Make Things Make Money: The Business of Illustration and Lettering

 

Lesson Info

Q&A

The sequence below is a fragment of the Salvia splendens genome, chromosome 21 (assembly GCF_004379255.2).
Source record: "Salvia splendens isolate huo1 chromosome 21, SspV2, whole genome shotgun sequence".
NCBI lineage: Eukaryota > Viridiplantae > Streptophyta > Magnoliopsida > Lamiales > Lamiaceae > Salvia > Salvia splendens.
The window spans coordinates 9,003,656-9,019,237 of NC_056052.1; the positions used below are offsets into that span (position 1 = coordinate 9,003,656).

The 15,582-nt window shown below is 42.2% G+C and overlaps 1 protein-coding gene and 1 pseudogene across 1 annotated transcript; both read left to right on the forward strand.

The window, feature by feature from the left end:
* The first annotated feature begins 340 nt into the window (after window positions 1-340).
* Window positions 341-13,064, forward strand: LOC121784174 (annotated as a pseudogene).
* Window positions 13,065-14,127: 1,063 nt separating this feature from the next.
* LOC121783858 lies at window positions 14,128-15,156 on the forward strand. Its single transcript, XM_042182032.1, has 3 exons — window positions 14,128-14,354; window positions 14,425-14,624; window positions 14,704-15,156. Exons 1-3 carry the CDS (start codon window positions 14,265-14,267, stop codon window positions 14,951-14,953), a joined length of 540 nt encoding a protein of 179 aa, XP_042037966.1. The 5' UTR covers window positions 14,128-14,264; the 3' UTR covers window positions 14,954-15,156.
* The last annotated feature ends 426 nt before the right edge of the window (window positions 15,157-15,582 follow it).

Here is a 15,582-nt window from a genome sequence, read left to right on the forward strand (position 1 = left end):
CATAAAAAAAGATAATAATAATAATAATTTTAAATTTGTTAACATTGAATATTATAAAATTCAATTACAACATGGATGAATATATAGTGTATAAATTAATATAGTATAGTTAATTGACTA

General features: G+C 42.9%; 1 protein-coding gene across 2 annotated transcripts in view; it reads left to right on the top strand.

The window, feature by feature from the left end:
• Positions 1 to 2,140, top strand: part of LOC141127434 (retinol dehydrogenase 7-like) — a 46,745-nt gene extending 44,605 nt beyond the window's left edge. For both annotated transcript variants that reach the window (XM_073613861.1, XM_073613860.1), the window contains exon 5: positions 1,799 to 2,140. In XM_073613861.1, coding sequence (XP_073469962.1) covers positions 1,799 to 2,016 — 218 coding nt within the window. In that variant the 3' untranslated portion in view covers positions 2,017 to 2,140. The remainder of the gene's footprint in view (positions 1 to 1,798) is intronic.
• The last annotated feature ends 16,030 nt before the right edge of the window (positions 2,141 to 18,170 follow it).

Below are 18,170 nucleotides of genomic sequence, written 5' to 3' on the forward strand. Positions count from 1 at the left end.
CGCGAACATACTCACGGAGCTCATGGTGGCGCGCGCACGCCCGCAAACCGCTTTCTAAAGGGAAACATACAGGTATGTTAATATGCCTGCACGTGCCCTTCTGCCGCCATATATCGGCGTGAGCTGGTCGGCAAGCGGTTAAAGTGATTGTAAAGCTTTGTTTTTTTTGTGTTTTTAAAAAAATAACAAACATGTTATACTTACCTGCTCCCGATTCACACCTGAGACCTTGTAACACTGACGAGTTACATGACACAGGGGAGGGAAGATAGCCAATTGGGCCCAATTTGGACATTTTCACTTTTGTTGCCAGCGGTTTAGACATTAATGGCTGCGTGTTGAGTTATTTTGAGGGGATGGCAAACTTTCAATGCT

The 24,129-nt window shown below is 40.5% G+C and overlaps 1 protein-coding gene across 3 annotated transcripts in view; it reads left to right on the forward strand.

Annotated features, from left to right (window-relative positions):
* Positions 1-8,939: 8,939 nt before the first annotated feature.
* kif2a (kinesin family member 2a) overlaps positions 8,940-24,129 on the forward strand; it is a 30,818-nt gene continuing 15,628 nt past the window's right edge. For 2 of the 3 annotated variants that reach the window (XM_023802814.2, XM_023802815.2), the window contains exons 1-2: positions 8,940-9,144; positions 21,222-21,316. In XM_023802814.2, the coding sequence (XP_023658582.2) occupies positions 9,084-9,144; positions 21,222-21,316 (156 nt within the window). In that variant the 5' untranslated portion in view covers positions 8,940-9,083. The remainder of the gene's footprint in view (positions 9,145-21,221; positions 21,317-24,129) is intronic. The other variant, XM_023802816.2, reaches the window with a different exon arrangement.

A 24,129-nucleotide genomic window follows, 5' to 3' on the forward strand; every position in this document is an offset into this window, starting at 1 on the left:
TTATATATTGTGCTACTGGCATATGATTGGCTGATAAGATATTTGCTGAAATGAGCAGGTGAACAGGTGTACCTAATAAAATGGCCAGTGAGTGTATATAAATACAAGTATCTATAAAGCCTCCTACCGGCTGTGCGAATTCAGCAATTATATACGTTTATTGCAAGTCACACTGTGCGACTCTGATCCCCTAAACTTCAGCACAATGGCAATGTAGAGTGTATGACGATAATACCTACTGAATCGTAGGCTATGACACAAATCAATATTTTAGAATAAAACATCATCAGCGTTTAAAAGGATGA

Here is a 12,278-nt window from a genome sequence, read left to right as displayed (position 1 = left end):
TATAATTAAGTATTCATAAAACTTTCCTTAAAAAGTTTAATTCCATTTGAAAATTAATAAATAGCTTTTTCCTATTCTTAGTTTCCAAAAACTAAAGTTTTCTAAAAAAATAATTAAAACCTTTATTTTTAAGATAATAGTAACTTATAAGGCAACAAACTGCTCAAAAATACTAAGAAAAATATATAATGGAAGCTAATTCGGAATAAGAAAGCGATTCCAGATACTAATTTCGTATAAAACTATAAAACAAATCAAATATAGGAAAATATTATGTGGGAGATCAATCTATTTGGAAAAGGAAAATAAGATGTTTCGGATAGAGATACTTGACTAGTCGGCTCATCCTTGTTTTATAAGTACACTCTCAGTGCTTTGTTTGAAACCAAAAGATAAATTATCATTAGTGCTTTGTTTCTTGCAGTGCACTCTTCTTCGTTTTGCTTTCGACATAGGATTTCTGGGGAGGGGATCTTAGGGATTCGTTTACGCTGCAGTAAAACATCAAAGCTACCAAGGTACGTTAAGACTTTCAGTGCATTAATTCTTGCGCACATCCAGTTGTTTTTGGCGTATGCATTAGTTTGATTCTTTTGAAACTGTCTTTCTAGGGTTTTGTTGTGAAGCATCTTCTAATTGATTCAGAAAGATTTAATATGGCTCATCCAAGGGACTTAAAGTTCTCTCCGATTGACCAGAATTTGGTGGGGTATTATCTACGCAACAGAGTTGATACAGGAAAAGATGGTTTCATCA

About Dribble and Behance for new designers? Should they wait until they have a body of work to show? What are the pros and cons between those two? Okay, so Dribble and Behance, I think it's never too soon to get on these platforms, now, Dribble is an invite only platform, so I actually have a couple invites, I got six. Hey-o Hey, so I'm ready to give 'em away, flood my Twitter with your portfolios, people! (laughing) Okay, Behance is great, and also it can immediately digitalize your portfolio. Now, if you are just starting out with work, it's totally fine just to have one really good piece on your portfolio, but you gotta make sure it's good enough. 'Cause, it's gotta be so good, that it actually keeps someone's focus and doesn't be like, "oh, they only have one piece?" (laughing) Right? But, I've heard really good things, especially with Dribble. Now, let's talk about a little more of the differences. Behance, I think you can do better if you're doing more fine art traditional...